The hot shoe on top of the camera will accept a variety of compatible flashes from Olympus and third parties. The camera can also control Olympus wireless RC flash system devices, using the built-in flash.

Flash Photo

The flash will pop up automatically in automated shooting modes.

There's a single port for both USB and video output, oddly located on the back of the camera below the four-way controller. We don't see a practical disadvantage in positioning the port here, though we would be happier if Olympus had used standard cables instead of proprietary connectors, which make it difficult to locate replacements or spares.

The E-620 uses a PS-BLS1 rechargeable Lithium ion battery with a nominal voltage of 7.2V and a nominal capacity of 1150mAh. Olympus says you should get approximately 500 shots per charge when shooting with the optical viewfinder, which sounds about right given our experience with the camera. Of course, extensive Live View use is going to knock this figure down radically.

Charging time for an entirely tapped-out battery is approximately 3 hours 30 minutes.

Battery Photo

The small rectangular battery is keyed so you can't insert it upside down.

Olympus still exhibits a fondness for its proprietary xD Picture Card memory format, even though the rest of us scoff at its limited capacity (2GB max), slow speed and high price-per-megabyte compared to SD and CompactFlash. The good news here is that the E-620 accepts both xD and CompactFlash, with a simple menu selection toggling between the two. The latest ultra-fast UDMA cards are supported and, if you happen to have an old Microdrive lying around, the camera will accept that too.

The one oddity with the memory system involves the panorama-shooting function, which will only work when shooting to an xD card, and an Olympus-branded xD card at that. Obviously it's not a make-or-break feature for 99.9999 percent of potential buyers, but it is an annoying boondoggle nonetheless.

Memory Photo

Both xD and CompactFlash cards can be loaded simultaneously.

The highest sharpness results were found at the 29mm focal length when shooting at f/5.0, where the lens could resolve 1712 lw/ph horizontally and 1700 lw/ph vertically at the center. More on how we test sharpness.

The Olympus supports three different modes of in-camera image stabilization. I.S. 1 is the basic setting for shooting with stabilization turned on. I.S. 2 is used for shooting when panning horizontally: horizontal stabilization is turned off, vertical stabilization is active. I.S. 3 is for panning vertically, with horizontal stabilization active and vertical turned off. As you would imagine, we tested using the I.S. 1 mode. And the results prove the system is useful, but doesn't offer the dramatic sharpness gain we found when shooting with the Olympus E-30.

To test the effectiveness of a camera's image stabilization system, we mount it in a custom-designed computer-controlled rig that recreates a consistent series of horizontal and vertical movements, designed to mimic the pattern of a person's shaking hands at low and high levels. We shoot a brightly lit chart repeatedly and measure the image resolution of each shot using Imatest. These results are then statistically sampled to reveal the underlying pattern.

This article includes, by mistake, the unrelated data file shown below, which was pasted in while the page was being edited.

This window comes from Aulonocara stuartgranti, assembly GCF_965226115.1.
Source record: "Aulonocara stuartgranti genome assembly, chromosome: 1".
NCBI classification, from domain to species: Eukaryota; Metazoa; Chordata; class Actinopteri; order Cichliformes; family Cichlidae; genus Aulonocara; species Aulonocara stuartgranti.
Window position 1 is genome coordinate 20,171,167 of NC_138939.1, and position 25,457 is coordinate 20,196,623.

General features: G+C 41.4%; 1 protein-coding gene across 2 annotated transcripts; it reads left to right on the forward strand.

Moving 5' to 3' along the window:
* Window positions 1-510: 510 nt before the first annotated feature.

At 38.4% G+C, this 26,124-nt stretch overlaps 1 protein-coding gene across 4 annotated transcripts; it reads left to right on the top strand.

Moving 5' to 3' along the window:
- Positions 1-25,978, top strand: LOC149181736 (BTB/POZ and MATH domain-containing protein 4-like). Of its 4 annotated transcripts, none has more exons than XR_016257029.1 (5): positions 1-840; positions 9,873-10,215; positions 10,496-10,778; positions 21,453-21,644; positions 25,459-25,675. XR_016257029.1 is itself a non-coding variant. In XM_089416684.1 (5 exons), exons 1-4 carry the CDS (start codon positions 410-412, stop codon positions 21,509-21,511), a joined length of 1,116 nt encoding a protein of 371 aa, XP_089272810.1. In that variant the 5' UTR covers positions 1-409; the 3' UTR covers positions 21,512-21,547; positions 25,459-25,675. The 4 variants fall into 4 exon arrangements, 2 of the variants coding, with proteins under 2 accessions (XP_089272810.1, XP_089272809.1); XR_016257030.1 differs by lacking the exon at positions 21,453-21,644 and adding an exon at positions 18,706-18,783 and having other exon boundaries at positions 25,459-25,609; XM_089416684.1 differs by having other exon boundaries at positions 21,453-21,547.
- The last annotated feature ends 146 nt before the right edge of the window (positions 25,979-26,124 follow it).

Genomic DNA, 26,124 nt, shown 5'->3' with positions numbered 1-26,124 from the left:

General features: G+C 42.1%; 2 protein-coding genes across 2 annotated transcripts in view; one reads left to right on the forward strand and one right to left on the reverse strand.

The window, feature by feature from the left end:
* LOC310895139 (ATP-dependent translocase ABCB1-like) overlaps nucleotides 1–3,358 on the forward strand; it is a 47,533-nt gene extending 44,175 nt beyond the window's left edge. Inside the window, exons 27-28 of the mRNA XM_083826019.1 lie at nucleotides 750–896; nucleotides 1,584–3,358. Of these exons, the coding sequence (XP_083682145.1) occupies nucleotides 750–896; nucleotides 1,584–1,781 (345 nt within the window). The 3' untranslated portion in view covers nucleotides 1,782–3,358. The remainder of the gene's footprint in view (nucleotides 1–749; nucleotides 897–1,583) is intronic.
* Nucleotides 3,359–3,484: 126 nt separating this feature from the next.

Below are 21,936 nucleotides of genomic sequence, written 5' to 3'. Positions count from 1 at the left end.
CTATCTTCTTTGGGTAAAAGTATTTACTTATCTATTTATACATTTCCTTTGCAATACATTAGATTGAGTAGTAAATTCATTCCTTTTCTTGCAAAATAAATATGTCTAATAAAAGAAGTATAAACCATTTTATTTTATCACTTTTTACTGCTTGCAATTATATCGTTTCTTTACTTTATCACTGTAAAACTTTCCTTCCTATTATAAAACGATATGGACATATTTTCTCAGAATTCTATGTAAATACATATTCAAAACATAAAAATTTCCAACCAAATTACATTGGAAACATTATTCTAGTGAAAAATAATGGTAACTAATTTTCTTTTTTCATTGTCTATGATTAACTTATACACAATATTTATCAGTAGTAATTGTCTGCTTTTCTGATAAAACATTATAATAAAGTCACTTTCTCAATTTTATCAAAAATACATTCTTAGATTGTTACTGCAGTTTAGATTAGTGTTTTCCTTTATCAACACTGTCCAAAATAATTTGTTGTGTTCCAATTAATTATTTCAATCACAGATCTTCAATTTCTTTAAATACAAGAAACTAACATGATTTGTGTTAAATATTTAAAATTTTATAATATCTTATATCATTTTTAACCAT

The Olympus E-620 demonstrated impressive color accuracy, producing lower color error figures than any of the other cameras in our comparison lineup. Orange, yellow and green reproduction are spot-on, and flesh tones are also handled notably well. Saturation was just over 98%, also a particularly strong result.

What we're testing here is how accurately a camera can recreate real-world colors, not making a value judgment on whether the captured colors are especially attractive. Yes, you can always tweak the colors in your photo with image editing software after the fact, but there's value in having colors right out of the camera match as closely as possible the scene as you actually saw it when taking the picture. To measure this, we shoot an X-Rite ColorChecker chart under tightly controlled 3000 lux illumination, then analyze the resulting images using Imatest software to determine color error. First step is to shoot with each of the available color modes, to determine which is the most accurate -- in the case of the Olympus E-620, that's the Muted setting. All of our remaining tests are shot using this setting. More on how we test color.

In the table below we show same-size crops of each color patch in the X-Rite chart, for the Olympus E-620 and four comparison cameras, each taken in the camera's most accurate color mode. The leftmost column shows the ideal color values from the original chart. The color names come from X-Rite.

NOTE: Because of the way computer monitors reproduce colors, the images above do not exactly match the originals found on the chart or in the captured images. The chart should be used to judge the relative color shift, not the absolute captured colors.

The E-620 provides the choice of five Picture Modes, settings which adjust color reproduction along with sharpness, contrast and gradation (dynamic range). The system is explained in more depth in the Picture Effects section below. Here, we show the effect of each color setting by reproducing actual-size crops from ColorChecker photos taken in each mode (leaving out the black-and-white Monotone option).

Like most digital SLRs sold today, the Olympus E-620 supports the default sRGB color space, which is the best choice for most shooters, and the Adobe RGB color space used primarily for commercial printing applications.